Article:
By Kris McFalls
Wasteful spending is probably one of the biggest undisputed causes of increased healthcare costs. How best to control those costs without compromising patient care, however, is disputed quite vehemently by several invested parties. As a result, many in the healthcare industry continue to establish rules and regulations in an effort to control costs. But, in the end, some of these rules actually make healthcare more expensive for all.
Case in point: Recently, my doctor wanted to tweak one of my medications to see if we could maximize the outcome without raising the side effects and costs. Research has proven that the absorption rate using the injectable form of the drug is better than the same dose given orally. Therefore, before moving to a much more expensive drug, my doctor asked me to try the injectable form. The plan sounded reasonable and affordable to me. So, I called my local Safeway pharmacy and inquired about the drug. I was told it was covered and that it was cheap, but my insurance company still required the drug to be preauthorized before they could dispense it.
Armed with the drug formulary and insurance policy on my computer, I called the drug preauthorization phone number. I sat and listened while a very nice woman gave me erroneous information, quoted wrong policy information and pointed me in a misguided direction. After which, I politely redirected her attention to her company policy and pointed out the formulary where the drug could be found. At that point, realizing she was probably overmatched, she asked that I please hold. After enduring an eternity of “on-hold” music, she confirmed that my interpretation of the formulary was correct and that the drug’s total cost with the insurance discount was $10.50. That meant that after my copayment of $10 the total cost to my insurance company for a one-month supply was 50 cents. Regardless, because the medication was an injectable form, it still required preauthorization.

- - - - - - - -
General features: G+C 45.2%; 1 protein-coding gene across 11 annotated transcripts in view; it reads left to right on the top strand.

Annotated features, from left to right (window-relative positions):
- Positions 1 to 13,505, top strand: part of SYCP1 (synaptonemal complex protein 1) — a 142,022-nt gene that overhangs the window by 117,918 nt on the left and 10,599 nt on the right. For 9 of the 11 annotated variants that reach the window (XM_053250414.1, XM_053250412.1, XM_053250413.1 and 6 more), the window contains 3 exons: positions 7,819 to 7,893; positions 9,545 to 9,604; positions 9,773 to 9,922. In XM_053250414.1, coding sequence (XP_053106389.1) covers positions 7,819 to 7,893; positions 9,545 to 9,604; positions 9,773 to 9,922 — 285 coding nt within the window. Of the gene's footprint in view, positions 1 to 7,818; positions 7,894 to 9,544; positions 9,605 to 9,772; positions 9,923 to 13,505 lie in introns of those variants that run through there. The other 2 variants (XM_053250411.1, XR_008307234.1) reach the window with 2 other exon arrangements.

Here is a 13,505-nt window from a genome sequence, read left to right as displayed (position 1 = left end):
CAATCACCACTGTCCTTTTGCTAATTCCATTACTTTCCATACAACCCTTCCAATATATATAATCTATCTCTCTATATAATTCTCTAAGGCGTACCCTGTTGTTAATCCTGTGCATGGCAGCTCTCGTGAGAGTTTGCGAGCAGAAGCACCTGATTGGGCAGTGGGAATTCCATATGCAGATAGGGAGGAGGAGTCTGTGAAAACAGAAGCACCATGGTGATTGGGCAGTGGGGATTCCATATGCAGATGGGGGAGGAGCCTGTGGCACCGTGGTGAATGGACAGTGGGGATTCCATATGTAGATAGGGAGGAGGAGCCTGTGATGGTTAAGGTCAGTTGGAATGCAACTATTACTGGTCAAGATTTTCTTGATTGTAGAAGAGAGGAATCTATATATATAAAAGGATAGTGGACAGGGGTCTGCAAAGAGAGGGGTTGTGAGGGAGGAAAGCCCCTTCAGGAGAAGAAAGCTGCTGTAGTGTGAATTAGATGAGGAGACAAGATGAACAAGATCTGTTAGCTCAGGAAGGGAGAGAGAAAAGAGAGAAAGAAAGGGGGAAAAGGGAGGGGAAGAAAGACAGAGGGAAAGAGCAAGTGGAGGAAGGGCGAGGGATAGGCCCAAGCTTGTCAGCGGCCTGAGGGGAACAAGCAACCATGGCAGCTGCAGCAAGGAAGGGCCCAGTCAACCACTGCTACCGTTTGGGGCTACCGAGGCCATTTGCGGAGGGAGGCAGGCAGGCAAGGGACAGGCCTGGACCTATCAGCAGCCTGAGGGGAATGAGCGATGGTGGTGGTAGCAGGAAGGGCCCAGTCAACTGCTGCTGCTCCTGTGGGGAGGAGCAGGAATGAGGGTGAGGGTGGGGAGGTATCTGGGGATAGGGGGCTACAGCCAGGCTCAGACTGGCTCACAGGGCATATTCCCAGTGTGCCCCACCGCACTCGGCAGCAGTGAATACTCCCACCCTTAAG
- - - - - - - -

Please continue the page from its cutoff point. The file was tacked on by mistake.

So, the stream of red tape continued. The necessary paperwork was faxed to my doctor who then had to take more time out of her day to answer questions, fill out the form and fax it back with office notes to back up her recommended treatment plan — all the while knowing that none of her time spent satisfying the insurance gods was reimbursable. Once satisfied that all the boxes were checked and the policy was followed, my insurance company faxed back their approval but again gave erroneous information, this time stating the drug had to be purchased using one of their two chosen specialty pharmacies.
In the interest of research, I did call one of the specialty pharmacies. It took them four days just to verify my insurance. The same process Safeway did in a matter of minutes. But there is one advantage to using the preferred specialty pharmacy; they would ship it to my doorstep over night. Surely, the cost of that was justifiable given it was an injectable drug, right? I don’t think so.
Ultimately, only an accounting firm can tell the insurance company how much money it wasted trying to save 50 cents or how much more it costs to use a specialty pharmacy for such a cheap drug. In the end, however, it occurred to me that I could be a small part of the solution to this problem of wasteful spending. I called Safeway back and offered to just pay cash. I didn’t get the insurance company price, but the cost was affordable and the headache caused by insurance regulations was curable.
Have you encountered unnecessary wasteful healthcare spending? What suggestions do you have that could help control the cost of healthcare?